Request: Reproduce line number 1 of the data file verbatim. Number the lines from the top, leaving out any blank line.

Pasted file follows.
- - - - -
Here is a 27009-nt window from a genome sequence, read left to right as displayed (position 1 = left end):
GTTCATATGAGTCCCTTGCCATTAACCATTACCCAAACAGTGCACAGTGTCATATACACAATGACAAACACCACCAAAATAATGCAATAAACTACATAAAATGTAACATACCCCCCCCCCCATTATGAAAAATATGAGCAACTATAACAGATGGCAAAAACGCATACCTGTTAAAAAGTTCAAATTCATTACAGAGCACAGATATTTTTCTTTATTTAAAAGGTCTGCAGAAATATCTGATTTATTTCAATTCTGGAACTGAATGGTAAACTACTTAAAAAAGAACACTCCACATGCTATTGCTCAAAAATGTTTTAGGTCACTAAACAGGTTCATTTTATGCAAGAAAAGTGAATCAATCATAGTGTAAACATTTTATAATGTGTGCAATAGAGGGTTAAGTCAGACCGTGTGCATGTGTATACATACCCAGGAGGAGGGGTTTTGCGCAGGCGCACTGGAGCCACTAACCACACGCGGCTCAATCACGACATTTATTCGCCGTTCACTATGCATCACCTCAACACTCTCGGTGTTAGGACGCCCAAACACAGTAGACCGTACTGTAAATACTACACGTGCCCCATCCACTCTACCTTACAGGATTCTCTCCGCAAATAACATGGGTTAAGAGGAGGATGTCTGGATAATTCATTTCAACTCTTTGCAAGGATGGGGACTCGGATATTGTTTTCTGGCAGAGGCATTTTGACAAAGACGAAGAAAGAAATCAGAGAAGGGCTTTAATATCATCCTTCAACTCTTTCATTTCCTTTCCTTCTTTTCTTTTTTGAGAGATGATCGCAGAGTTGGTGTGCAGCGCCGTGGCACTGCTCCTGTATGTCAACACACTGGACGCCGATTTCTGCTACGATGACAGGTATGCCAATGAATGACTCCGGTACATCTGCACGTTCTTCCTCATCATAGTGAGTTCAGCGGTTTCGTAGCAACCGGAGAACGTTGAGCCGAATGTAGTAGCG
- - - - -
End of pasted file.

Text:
Here is a 27009-nt window from a genome sequence, read left to right as displayed (position 1 = left end):